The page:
10.The medical report of the minor was prepared by Dr. Ibrahim Muhammad Leo of Moyale Sub-County Hospital dated 9/12/2018. According to the report, the minor had sustained degloving injury involving the left eye, nose and lip. That surgical toileting and dressing was done and the patient was referred to Nairobi Maxillo-facial surgeon for review. When the doctor wrote his medical report he noted that the reconstructive surgery was successful save for ptosis of the left eye. That she was due for surgery to repair the ptosis.
11.The advocates for the respondent had at the lower court proposed general damages in the sum of Kshs. 2,500,000/= and had relied on the two authorities - F. G. (A Minor suing through the father and next friend T. M v John Mwangi Ndungu & Another, Meru HCCC No. 83 of 2002 and Gerald Musungu Otwani v Kulsum Alibhai & Another (E.A.) Limited & Another, Mombasa HCCC No. 250 of 2003. The trial court considered the two authorities and held that they contained slightly more severe injuries than those sustained by the respondent herein. That the first authority involved two fractural injuries one of which resulted to shortening of the left lower limb with an element of permanent disability. That in the second case the claimant had suffered severe head injury with brain damage resulting to permanent loss of use of right eye and defective speech.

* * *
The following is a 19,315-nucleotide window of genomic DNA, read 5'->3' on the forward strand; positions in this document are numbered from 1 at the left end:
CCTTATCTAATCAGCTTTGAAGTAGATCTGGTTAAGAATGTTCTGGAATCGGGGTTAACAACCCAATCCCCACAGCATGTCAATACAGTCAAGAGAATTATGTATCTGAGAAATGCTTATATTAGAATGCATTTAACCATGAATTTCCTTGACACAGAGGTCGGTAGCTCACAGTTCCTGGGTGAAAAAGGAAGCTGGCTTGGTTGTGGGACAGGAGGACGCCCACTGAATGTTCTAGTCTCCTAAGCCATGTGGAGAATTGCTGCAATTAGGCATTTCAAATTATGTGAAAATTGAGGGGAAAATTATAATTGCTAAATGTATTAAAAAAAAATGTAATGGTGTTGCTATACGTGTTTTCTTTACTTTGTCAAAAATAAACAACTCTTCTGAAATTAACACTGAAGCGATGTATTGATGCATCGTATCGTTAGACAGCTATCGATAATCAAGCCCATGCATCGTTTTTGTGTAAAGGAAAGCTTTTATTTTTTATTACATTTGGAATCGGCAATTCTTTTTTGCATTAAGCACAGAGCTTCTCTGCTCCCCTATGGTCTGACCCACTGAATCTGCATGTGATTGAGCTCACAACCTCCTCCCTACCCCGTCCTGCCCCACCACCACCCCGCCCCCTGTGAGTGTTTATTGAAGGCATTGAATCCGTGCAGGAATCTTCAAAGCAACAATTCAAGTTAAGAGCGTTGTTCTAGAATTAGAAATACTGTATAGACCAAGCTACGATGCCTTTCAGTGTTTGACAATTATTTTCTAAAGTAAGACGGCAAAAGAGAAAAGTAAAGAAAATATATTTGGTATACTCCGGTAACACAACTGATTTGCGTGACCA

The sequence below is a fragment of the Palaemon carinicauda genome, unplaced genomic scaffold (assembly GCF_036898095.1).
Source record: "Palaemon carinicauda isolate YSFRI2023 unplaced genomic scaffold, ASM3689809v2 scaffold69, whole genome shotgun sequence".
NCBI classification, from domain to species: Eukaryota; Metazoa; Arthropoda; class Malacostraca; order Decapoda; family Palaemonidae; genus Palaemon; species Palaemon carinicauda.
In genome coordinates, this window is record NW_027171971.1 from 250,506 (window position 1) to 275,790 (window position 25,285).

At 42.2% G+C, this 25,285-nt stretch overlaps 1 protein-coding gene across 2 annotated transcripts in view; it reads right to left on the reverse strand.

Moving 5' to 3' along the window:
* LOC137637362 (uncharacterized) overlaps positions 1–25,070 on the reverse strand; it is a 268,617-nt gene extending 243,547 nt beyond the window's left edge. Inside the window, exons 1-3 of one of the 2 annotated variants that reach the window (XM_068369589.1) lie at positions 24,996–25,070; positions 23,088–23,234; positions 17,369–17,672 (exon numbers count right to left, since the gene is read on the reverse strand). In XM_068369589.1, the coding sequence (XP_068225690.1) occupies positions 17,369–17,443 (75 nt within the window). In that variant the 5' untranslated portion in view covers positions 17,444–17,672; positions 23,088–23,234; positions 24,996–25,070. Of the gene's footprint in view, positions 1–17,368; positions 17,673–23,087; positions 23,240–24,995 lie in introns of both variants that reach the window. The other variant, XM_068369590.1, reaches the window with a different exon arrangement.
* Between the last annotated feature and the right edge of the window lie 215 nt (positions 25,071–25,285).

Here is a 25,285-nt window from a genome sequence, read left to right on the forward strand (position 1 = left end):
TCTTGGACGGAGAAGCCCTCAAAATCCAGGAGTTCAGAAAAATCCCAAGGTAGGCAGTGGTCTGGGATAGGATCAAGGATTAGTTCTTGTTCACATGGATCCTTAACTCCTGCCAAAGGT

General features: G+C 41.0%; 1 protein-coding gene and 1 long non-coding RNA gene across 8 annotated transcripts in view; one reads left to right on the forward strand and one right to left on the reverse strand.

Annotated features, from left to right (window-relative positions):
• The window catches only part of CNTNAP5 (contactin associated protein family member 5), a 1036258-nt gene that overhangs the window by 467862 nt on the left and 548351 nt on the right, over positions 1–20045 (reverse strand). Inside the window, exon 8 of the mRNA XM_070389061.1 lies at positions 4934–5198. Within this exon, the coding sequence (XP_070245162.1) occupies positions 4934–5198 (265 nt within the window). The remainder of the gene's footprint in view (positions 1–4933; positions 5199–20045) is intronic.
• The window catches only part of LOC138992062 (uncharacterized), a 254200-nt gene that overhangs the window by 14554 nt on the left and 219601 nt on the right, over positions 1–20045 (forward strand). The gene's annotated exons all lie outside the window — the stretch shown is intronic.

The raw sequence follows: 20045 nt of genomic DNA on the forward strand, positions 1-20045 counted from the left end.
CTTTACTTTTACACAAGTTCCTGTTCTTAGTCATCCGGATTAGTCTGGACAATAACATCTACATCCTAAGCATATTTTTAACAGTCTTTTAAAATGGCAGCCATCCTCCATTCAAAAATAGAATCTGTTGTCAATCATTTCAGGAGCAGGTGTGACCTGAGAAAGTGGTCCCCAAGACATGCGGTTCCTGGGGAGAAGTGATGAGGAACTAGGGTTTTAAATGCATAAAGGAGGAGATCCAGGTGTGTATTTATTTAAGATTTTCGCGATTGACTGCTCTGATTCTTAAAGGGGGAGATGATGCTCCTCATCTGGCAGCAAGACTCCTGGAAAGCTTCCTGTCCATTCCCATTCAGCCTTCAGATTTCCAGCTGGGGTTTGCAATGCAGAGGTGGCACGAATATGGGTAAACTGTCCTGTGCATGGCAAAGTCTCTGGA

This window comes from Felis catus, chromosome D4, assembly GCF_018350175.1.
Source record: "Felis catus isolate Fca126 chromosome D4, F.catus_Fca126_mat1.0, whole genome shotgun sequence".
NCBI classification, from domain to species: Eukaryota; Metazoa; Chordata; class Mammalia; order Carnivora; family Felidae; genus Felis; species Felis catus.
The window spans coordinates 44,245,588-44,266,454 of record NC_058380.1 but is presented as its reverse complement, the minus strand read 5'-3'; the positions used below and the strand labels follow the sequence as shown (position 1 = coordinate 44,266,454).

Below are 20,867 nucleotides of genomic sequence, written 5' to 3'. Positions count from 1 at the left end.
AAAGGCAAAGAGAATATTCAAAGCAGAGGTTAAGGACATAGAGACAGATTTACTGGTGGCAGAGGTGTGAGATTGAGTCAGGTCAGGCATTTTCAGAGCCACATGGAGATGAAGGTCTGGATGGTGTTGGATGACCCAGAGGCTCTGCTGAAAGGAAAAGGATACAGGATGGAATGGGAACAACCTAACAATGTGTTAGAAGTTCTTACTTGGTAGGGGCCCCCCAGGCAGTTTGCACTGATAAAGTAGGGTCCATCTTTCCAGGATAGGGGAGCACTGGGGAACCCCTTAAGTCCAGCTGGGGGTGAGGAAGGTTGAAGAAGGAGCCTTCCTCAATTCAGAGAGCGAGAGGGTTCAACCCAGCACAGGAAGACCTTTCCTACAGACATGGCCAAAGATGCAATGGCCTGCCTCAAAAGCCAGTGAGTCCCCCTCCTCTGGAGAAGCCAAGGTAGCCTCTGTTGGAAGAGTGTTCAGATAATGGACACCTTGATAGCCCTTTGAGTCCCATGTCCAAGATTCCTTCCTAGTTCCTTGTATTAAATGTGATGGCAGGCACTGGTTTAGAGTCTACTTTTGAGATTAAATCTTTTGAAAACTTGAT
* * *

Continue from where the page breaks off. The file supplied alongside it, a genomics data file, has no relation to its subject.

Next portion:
12.The appellant had at the lower court cited the following cases -Francis Ndung`u Wambui & 2 Others v Purity Wangui Gichobo (2019)eKLR where the respondent had suffered a deep laceration on the medial side of the left foot and a degloving injury on the left thumb and the award was on appeal reduced from Ksh.450,000/= to 250,000/=; Jubilee Hauliers Ltd & Another v Mary Waithera Wanja (supra) where respondent had suffered degloving injuries to the right elbow, multiple lacerations on the right arm, and soft tissue injuries on the chest; cut wound on the tongue and bruises on the forehead. An award of Kshs. 200,000/was upheld; and Hassan Farid & Another v Sataiya Ene Mepukori & 7 Others (2018) eKLR where awards ranging between Ksh80,000/= and 450,000/= were made. The trial court considered the said authorities and held that the claimants in those cases had suffered far much less severe injuries than those of the respondent herein.